The first quarterly U.S. Housing Market Conditions (USHMC) report was published in the fourth quarter of 1994. Reportedly, the publication came into being following a lunch between Secretary Henry Cisneros and members of the Federal Reserve Board about the Federal Reserve’s Summary of Commentary on Current Economic Conditions, better known as the Beige Book. Secretary Cisneros left the lunch wondering why PD&R, with its considerable housing market intelligence, was not publishing a similar report, and PD&R Assistant Secretary Michael Stegman responded by launching the USHMC report series. The field economists, coordinated by EMAD headquarters staff, completed the regional narratives and spotlights for local areas that are now known as Housing Market Profiles, which are available on HUD User.
The number of field economists steadily declined in the 1990s as the field economists who initially trained in headquarters before 1972 retired and were replaced by individuals who were not required by most of the Regional Administrators or Field Office Directors to complete formal training in FHA housing market analysis. The quality of the work products being produced in the field became increasingly disparate. In the late 1980s, HUD had 40 Field Offices with more than 90 field economists. The number of field staff positions declined in the 1990s, however, from 72 positions in more than 40 offices in 1994 to 56 positions (and 7 vacancies) in 25 offices in 1998. This decline was largely attributable to a decision by the deputy under secretary for field operations and management to use field economists and labor relations vacancies to absorb the administrative cuts that the Office of Management and Budget directed. At that point, several Field Offices had no economists. Fred Eggers, deputy assistant secretary for the Office of Economic Affairs and David Shenk, EMAD director, increased their advocacy efforts for the field economist organization to be transferred to PD&R.
In 1998, HUD introduced a proposal to reorganize certain functions that cut across program lines, including economic and market analysis, labor relations, environmental review, relocation assistance, and lead hazard control. The plan would consolidate budget authority and headquarters’ supervision of all these functions under PD&R, and the day-to-day supervision of the field staff assigned to all of these functions would reside with the Regional administrators. In a May 1998 memorandum, Larry Thompson, who was then the general deputy assistant secretary for policy development and research, suggested an alternative plan in which PD&R would assume budget line authority over the economic and market analysis staff (EMAS) only. Thompson argued that PD&R’s functional supervision of EMAS over the years left it well equipped to give EMAS the leadership and direction it required. However, he also outlined the reasons why PD&R was ill-equipped to take on the administration of the other cross-cutting functions covered in the proposed reorganization.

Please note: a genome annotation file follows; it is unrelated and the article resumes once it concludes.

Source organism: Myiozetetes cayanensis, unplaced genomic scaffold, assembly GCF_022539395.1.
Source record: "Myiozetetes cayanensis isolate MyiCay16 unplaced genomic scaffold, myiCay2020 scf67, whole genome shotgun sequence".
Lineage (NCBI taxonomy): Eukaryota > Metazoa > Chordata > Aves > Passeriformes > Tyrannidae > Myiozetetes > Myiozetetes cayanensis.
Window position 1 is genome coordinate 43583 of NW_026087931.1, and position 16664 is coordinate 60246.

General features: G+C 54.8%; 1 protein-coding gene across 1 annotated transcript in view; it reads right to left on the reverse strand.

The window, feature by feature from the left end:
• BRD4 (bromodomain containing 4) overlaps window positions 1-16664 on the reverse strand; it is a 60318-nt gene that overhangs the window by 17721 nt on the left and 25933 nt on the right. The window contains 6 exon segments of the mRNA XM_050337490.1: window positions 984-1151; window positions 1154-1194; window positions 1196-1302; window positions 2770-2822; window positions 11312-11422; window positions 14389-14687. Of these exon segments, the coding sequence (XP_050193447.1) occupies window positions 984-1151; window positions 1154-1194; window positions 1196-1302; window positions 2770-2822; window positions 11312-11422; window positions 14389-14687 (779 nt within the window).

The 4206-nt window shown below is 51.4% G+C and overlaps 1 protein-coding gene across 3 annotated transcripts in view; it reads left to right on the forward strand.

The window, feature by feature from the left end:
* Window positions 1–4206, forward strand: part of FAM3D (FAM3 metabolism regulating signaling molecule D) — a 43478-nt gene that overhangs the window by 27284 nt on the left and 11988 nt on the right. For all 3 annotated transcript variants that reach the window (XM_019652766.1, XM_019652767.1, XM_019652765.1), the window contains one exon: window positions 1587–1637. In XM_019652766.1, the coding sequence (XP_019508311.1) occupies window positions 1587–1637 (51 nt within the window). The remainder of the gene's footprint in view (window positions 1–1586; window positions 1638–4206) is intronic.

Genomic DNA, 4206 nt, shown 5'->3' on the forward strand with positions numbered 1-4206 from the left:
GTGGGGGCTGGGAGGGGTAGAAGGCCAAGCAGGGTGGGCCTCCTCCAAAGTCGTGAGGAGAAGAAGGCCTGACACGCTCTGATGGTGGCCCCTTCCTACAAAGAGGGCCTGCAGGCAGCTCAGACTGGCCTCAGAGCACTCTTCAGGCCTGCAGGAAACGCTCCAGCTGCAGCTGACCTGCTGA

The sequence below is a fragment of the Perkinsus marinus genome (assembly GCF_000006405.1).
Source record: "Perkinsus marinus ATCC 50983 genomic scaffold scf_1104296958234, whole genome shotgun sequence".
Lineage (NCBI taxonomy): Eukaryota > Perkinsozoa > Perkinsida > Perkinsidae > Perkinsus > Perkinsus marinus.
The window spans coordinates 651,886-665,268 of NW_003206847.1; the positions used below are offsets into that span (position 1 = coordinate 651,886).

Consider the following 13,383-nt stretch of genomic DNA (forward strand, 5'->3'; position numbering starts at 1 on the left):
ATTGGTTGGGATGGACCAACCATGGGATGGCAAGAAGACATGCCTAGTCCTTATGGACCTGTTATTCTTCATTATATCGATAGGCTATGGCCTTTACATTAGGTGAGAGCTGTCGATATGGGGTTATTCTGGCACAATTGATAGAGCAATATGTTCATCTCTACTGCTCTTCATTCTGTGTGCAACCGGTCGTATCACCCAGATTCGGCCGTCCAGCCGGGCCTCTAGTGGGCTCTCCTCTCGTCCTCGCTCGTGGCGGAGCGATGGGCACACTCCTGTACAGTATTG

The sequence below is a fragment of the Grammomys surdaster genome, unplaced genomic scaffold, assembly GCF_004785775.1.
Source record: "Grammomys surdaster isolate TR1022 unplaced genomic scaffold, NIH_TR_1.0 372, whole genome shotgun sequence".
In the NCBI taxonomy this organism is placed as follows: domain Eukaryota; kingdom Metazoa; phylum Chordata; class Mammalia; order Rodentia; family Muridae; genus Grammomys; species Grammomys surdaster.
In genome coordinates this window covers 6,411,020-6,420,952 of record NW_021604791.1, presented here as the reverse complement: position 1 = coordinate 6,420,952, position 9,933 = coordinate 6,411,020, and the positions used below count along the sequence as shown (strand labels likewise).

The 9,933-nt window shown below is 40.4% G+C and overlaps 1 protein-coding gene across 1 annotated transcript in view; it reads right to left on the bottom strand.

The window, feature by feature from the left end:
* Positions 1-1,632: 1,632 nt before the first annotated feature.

In October 1998, HUD’s Administration Division formally recommended a reorganization plan that would transfer the field economists to PD&R. The division acknowledged that HUD management had not given field economist staff adequate attention in recent years and that the field economists needed a strong advocate in headquarters that could influence key budget and personnel decisions as well as provide the management and functional guidance that their changing circumstances required. PD&R, which had served as the field economists’ informal advocate for years, had already proven that it had the interest and the ability to excel in this role.
HUD formally transferred the field economist staff to PD&R in March 1999. The proposed reporting lines and management structure remained somewhat convoluted, however, because the Secretary’s representative and senior community builders (now known as Field Office directors) were initially still directing the work of the regional supervisory economists and were responsible for 40 percent of their performance rating. The regional supervisory economists, in turn, were initially responsible for 60 percent of the performance rating of the economists in the Field Offices; senior community builders handled the remaining 40 percent of the rating. At this point, 47 economists staffed 29 HUD Field Offices.
After a turbulent and frustrating history with the field economists, PD&R was finally positioned to stabilize and rebuild the organization. Part 2 of this story will focus on this rebuilding effort from 1999 to the present.